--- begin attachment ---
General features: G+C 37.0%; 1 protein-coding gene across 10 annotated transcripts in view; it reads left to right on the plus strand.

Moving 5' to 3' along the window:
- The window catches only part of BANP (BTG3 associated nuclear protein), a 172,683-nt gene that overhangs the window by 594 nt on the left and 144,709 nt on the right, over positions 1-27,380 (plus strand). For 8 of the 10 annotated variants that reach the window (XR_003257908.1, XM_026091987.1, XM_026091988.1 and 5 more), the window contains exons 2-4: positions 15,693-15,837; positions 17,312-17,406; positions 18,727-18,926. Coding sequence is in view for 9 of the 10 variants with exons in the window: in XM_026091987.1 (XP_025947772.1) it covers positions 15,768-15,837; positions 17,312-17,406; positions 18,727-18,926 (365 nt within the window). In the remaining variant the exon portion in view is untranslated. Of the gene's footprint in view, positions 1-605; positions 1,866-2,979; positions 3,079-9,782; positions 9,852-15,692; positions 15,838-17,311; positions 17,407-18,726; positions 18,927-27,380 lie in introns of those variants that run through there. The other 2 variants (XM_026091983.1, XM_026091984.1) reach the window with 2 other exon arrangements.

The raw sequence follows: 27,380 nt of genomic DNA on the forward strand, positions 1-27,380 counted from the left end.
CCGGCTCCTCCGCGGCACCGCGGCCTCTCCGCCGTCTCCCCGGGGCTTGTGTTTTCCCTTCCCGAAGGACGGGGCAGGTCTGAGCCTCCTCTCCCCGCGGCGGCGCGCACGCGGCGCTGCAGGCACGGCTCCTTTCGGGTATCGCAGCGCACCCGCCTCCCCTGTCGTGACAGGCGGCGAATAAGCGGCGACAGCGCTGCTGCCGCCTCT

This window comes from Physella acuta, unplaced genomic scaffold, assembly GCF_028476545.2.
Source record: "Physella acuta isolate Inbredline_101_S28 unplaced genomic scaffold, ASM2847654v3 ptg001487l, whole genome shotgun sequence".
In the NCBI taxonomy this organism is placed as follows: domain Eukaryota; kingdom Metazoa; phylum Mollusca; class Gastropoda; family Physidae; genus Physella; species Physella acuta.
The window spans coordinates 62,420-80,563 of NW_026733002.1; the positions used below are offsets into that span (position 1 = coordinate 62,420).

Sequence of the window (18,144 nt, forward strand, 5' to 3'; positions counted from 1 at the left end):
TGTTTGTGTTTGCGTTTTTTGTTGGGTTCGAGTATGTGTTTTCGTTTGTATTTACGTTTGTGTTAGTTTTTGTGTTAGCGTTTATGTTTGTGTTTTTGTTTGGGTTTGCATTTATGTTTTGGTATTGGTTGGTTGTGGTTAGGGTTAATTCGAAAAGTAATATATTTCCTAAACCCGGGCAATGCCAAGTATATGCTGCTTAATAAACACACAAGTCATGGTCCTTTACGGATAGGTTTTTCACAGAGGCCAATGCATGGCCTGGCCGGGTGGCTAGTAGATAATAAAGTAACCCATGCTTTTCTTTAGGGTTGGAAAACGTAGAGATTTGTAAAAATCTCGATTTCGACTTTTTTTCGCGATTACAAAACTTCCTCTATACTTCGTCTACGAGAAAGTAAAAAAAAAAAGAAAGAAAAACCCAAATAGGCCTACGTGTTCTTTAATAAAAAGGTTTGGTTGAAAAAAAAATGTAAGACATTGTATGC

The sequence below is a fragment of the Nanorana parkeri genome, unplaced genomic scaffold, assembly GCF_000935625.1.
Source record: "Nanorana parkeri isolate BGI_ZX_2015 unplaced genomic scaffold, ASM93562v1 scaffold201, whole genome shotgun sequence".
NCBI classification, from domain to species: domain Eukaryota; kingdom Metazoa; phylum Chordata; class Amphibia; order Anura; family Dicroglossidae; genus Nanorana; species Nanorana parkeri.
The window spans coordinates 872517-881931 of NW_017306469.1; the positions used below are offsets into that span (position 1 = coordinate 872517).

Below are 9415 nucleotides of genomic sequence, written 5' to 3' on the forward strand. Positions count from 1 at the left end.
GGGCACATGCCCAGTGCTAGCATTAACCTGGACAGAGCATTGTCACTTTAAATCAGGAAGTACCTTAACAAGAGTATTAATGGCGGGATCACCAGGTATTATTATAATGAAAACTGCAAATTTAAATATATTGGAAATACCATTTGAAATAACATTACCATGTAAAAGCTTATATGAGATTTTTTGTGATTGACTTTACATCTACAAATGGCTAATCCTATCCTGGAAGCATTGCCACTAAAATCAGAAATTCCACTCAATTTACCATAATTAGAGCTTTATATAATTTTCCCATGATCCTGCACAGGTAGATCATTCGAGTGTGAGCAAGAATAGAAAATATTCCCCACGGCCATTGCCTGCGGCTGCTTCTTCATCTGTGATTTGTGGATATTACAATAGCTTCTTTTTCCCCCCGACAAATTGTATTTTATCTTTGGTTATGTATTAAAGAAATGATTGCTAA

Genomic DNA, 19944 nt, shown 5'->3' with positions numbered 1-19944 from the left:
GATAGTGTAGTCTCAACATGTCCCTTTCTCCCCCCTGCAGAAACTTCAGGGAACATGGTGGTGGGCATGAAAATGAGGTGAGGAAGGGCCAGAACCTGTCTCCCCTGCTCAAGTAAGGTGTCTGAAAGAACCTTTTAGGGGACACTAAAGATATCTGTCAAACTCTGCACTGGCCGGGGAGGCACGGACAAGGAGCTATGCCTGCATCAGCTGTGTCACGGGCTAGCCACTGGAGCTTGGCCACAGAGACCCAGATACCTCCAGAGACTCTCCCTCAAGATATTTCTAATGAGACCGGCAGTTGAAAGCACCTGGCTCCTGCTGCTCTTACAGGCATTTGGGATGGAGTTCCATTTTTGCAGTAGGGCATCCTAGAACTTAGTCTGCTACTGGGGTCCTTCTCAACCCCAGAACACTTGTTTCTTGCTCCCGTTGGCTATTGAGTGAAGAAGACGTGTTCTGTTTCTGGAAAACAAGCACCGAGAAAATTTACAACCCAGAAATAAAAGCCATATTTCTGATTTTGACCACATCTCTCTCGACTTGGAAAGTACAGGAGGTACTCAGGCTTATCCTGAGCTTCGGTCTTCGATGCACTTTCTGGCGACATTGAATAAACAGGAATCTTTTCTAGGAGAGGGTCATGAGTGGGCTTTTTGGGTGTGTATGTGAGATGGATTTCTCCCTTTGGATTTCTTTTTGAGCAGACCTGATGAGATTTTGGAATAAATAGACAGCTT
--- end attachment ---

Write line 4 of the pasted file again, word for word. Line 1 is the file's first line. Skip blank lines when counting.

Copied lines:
The raw sequence follows: 27,380 nt of genomic DNA on the forward strand, positions 1-27,380 counted from the left end.